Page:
>> If so, would a 404 reference in an htaccess file take precendent over the fact that the files still exist in the directory? <<
There is a misunderstanding here.
If the file still exists then it will be served with a "200 OK" reponse and the content indexed (unless you put a meta robots noindex tag on the page).
If there is a 301 redirect for that URL declared in the .htaccess file then that file can not in fact be accessed. The redirect is served first, and the browser then requests the new URL that it was told to ask for.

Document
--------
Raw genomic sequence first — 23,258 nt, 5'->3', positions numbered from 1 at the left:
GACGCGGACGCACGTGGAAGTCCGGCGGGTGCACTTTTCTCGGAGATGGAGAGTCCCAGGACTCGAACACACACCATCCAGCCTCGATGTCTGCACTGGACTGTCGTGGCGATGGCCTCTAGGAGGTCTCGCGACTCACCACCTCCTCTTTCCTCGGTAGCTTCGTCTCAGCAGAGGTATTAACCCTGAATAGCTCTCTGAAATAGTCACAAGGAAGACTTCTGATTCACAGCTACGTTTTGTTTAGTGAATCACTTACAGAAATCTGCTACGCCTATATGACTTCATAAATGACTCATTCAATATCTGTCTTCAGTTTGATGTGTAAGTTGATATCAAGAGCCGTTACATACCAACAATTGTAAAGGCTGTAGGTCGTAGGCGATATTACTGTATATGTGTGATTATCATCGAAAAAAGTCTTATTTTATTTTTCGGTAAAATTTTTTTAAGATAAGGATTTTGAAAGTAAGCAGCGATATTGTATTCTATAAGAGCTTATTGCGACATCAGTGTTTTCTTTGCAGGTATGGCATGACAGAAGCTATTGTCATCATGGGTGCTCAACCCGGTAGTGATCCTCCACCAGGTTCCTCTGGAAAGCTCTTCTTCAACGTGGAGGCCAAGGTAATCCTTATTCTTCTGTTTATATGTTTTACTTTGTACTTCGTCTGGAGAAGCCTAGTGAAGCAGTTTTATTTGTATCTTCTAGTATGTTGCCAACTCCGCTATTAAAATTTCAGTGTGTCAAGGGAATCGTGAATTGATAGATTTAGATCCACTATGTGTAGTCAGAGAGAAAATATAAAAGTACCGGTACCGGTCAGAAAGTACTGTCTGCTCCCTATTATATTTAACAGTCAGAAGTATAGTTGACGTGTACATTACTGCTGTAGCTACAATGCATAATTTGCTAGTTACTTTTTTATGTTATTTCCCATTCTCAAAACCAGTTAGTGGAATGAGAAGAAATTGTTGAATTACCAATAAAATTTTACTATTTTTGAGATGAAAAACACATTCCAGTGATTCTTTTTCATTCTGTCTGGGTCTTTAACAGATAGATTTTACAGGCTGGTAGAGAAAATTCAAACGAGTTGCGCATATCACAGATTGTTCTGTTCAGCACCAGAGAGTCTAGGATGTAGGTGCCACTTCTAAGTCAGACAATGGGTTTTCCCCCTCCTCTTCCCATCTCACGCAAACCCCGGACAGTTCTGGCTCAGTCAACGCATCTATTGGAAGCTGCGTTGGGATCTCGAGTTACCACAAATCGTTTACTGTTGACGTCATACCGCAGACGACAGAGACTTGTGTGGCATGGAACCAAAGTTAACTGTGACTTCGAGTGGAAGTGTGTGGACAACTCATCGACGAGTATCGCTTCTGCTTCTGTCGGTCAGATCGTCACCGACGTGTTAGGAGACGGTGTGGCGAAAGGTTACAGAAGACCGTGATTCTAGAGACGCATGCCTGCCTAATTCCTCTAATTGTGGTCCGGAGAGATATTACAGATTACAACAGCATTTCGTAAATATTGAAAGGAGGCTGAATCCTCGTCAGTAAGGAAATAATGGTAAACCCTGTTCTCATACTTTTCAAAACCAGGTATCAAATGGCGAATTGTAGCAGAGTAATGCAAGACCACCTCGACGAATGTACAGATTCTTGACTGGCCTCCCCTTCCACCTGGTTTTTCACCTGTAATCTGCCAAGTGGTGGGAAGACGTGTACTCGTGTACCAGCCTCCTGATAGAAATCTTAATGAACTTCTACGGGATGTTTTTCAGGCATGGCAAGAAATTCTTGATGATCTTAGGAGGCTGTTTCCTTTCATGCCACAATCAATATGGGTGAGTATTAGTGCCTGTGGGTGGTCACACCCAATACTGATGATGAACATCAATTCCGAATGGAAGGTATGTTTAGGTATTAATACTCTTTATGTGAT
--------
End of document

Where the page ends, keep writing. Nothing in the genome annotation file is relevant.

The server can only give a 404 response if the requested file is NOT found on the server.
The ErrorDocument directive tells the server to show the content of the named file, instead of the standard "Error 404 - Page not Found" message that is built in to the system.